This book is written from the perspectives of two characters in alternating chapters with two different narrators. Both narrators do a very good job portraying the emotions of the young characters, and the story is easy to follow as an audio book. It combines elements of mystery, sci-fi, utopian paranoia, and a bit of romance. Although I thought I had it figured out, and sometimes was on the mark, it still held some surprises. Having just finished the Hunger Games trilogy, it's hard not to make a comparison. This book was less action packed, and less violent, and I thought that although most of the characters of both books could have been a little better developed, those in Across the Universe were a little more realistic. The descriptions of the ship and new inventions were detailed enough, but not so lengthy and full of description or space jargon that I got bored (The book's web site has a diagram of the ship). This was a work more about human society than space travel. It made an excellent audiobook, and I look forward to the next.
This book flowed really well and was easy to follow for something with such a complex plot that follows a single character in multiple settings and times. It isn't about the invasion of Earth by aliens, but what happens long after that invasion from the perspective of a woman who has several possible roles in the salvation of various parts of humanity. Most of the book takes place on various planets in our solar system and outer space, and it is very imaginatively described without too much detail or invention of unneeded new words that some authors have a tendency towards in this genre. It was fun to listen to, though the narrator is not my favorite. She often speaks statements with an inflection that makes them sound like questions and tries too hard on male voices, but I got used to it after a while and was glad I'd chosen to listen.
Along with another reviewer here, I also had the impression that Colfer channeled Douglas Adams (maybe the universe has cooked up a bit of irony and given Mr. Adams another incarnation, maybe not). I've read and listened to Adams' originals many times and have also enjoyed some of Colfer's earlier books quite a bit, but he really did something different from his own stuff here that is very consistent with the original style of the Hitchhikers series. Sounds like Adams was considering reviving the characters for a less depressing round with the Earth slightly less blown up, and I think he would have approved. What fan wouldn't have wanted Adams to have been able to write forever, but this is such a loved series it's nice to see it reach a little further into immortality.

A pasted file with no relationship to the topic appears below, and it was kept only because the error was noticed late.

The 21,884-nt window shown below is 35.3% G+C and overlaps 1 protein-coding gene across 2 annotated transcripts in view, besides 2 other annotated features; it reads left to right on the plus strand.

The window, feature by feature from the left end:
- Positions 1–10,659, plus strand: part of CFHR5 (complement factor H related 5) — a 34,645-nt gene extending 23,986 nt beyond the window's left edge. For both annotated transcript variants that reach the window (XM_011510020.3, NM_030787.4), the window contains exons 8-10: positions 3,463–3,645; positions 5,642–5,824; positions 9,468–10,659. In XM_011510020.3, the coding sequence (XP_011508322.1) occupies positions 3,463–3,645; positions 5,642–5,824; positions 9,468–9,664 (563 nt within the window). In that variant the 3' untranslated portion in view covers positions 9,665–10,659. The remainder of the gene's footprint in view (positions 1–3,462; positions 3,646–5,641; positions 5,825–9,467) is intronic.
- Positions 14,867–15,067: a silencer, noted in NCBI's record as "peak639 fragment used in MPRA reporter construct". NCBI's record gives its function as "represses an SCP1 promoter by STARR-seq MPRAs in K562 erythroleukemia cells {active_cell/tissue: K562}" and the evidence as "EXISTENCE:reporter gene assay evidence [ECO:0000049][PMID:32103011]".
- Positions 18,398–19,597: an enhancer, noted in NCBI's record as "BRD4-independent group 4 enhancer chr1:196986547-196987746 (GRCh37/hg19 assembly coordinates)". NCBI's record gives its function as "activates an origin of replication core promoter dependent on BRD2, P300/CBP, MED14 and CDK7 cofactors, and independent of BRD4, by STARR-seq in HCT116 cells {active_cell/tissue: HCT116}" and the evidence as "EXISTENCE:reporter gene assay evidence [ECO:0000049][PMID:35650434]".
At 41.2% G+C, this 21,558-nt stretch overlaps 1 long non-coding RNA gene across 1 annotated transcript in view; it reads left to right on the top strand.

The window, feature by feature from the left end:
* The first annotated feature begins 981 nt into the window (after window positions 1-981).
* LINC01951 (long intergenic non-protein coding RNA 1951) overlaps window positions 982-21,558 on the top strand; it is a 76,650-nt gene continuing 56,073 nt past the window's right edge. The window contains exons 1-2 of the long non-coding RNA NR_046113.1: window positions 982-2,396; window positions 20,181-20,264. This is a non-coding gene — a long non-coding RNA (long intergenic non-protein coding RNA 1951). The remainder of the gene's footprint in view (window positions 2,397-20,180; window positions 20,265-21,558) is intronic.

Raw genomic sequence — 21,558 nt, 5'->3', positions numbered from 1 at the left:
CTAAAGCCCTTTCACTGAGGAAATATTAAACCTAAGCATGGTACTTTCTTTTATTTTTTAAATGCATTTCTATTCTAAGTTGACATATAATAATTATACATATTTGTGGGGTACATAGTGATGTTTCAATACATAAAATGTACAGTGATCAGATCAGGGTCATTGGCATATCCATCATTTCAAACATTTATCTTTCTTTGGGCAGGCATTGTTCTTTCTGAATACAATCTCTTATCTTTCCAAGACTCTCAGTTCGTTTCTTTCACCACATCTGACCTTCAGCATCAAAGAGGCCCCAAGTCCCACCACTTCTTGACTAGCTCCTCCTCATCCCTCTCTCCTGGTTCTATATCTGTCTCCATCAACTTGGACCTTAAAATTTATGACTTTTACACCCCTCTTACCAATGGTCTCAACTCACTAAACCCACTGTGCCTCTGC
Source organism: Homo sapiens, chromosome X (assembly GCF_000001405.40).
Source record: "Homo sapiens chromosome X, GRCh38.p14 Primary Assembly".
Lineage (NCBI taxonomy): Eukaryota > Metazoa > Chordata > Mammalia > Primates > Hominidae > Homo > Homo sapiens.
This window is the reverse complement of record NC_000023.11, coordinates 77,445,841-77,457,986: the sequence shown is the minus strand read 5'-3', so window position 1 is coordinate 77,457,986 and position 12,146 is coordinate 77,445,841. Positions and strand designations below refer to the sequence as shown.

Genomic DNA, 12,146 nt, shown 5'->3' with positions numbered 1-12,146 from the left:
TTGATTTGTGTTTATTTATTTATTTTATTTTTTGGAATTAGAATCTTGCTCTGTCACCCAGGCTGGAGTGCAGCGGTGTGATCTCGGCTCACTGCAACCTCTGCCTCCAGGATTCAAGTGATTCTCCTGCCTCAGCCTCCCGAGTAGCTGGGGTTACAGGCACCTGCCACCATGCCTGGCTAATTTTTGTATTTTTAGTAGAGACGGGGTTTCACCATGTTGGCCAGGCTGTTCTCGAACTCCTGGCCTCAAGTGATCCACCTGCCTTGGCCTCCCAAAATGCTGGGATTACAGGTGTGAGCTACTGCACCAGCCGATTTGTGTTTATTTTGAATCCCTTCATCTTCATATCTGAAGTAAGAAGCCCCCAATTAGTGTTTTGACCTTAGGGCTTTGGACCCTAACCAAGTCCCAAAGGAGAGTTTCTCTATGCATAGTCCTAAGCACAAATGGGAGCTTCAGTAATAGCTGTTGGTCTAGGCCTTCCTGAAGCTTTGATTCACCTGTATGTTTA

This was one of the most creative and funny books I've ever read. I did read it, then bought the audio, and have listened a couple of times now enjoying it just as much. The narrator did a great job with the characters (Kona slides in and out of a faux surfer/Hawaiian/Jamaican accent as the author intended). The plot is inventive with good character development and settings that I, personally, would love to see in a movie. Beware of reading it in public - you will laugh out loud, people may stare. Some suggest Moore's humor is crude, but this one is generally milder. My advice is to read/listen to the intro to Fool and "take heed"...if you think you might be tempted to turn your nose up at such vulgar tripe, run away, don't look back, and don't complain later. Otherwise, enjoy, Moore is in a class of his own.
This series has been a favorite for its sharp characters, detailed and accurate settings, witty humor...The narrator did a fantastic job capturing the personalities that are already so vivid!
If I were a dog, my tail would wag very happily, then I would do something naughty to the author's leg. Christopher Moore is not for the faint of heart, but this book is very funny and a great counter-component to King Lear...though I like this one better than Shakespere's!